Folic acid is the man-made form of folate. Folate is a B-vitamin naturally found in some foods. It is needed to form healthy cells, especially red blood cells.
Folic acid supplements may come in different forms (such as L-methylfolate, levomefolate, methyltetrahydrofolate). They are used to treat or prevent low folate levels. Low folate levels can lead to certain types of anemia. Conditions that can cause low folate levels include poor diet, pregnancy, alcoholism, liver disease, certain stomach/intestinal problems, kidney dialysis, among others. Women of childbearing age should receive adequate amounts of folic acid either through their diet or supplements to prevent infant spinal cord birth defects.
How to use Denovo
Take this product by mouth with or without food as directed by your doctor, usually once daily. If you are taking the over-the-counter product, follow all directions on the product package. If you have any questions, ask your doctor or pharmacist.
Dosage is based on your medical condition and response to treatment. Do not increase your dose or take this product more often than directed.
Take this product regularly to get the most benefit from it. To help you remember, take it at the same time each day. Follow the diet plan recommended by your doctor or dietician.
If your condition persists or worsens, or if you think you may have a serious medical problem, get medical help right away.
Active Ingredients: 15mg L-methylfolate (L-5-MTHF from L-5-methyltetahyrofolate calcium salt)
Inactive Ingredients: microcrystalline cellulose, gelatin, vegetable magnesium stearate, silica, titanium dioxide, FD&C yellow #5k, FD&C yellow #6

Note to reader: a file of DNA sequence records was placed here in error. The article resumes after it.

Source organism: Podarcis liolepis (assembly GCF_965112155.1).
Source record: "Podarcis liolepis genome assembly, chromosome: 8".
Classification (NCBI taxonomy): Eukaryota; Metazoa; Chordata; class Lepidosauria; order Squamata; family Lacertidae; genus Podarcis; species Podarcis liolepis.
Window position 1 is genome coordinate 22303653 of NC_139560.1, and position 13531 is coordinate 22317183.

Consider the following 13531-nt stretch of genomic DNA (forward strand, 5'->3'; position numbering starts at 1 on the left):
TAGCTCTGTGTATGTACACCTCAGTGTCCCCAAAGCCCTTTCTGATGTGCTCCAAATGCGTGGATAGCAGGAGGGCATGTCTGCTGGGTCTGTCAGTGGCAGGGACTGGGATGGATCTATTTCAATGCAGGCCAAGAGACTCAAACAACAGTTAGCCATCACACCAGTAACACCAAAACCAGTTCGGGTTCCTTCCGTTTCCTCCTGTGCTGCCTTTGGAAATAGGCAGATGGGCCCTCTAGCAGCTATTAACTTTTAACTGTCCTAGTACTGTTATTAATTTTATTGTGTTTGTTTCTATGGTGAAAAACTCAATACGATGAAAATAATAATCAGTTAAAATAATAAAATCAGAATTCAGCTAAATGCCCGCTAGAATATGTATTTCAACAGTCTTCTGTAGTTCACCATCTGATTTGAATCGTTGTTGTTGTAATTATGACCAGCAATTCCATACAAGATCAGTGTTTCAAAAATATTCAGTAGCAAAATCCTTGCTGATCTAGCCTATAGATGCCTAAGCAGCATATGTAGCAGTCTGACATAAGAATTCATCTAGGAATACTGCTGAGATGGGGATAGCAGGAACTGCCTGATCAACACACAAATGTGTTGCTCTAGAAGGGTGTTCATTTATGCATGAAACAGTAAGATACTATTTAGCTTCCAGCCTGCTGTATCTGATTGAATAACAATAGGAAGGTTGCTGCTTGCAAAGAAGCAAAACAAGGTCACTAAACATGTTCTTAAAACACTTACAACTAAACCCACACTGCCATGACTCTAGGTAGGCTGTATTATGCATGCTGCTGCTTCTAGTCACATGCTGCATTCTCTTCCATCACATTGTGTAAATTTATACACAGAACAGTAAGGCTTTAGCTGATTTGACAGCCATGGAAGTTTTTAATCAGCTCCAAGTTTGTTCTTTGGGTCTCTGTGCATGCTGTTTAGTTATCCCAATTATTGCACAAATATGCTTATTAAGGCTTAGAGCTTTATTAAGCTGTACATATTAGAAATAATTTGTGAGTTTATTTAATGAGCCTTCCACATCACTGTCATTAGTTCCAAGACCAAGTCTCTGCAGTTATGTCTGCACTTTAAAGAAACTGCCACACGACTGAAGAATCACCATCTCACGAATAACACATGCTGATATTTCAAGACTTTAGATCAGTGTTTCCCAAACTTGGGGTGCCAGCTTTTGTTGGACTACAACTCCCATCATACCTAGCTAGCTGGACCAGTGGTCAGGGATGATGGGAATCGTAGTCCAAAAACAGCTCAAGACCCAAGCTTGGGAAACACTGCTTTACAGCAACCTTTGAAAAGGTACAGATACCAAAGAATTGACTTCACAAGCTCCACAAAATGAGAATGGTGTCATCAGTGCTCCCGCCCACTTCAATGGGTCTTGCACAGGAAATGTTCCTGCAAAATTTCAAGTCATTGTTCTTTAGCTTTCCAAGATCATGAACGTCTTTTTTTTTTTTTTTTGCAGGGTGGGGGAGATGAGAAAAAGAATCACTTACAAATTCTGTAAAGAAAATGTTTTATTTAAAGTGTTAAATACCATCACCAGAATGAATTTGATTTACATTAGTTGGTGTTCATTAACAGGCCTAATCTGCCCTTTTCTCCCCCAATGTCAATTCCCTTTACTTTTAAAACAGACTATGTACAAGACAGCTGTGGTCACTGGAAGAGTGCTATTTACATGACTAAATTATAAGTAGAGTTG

Uses: Denovo® is indicated for the distinct metabolic requirements of individuals who have suboptimal L-methylfolate levels in the cerebrospinal fluid, plasma, and/or red blood cells and have major depressive disorder (MDD) with particular emphasis as adjunctive support for individuals who are on an antidepressant.
Warnings: Folic acid, when administered in daily doses above 0.1mg, may obscure the detection of B12 deficiency (specifically, the administration of folic acid may reverse the hematological manifestations of B12 deficiency, including pernicious anemia, while not addressing the neurological manifestations.) 5-MTHF may be less likely than folic acid to mask B12 deficiency. Folate therapy alone is inadequate for the treatment of B12 deficiency.
Caution is recommended in patients with a history of bipolar illness. Patients with depressive symptoms should be adequately screened to determine if they are at risk for bipolar disorder.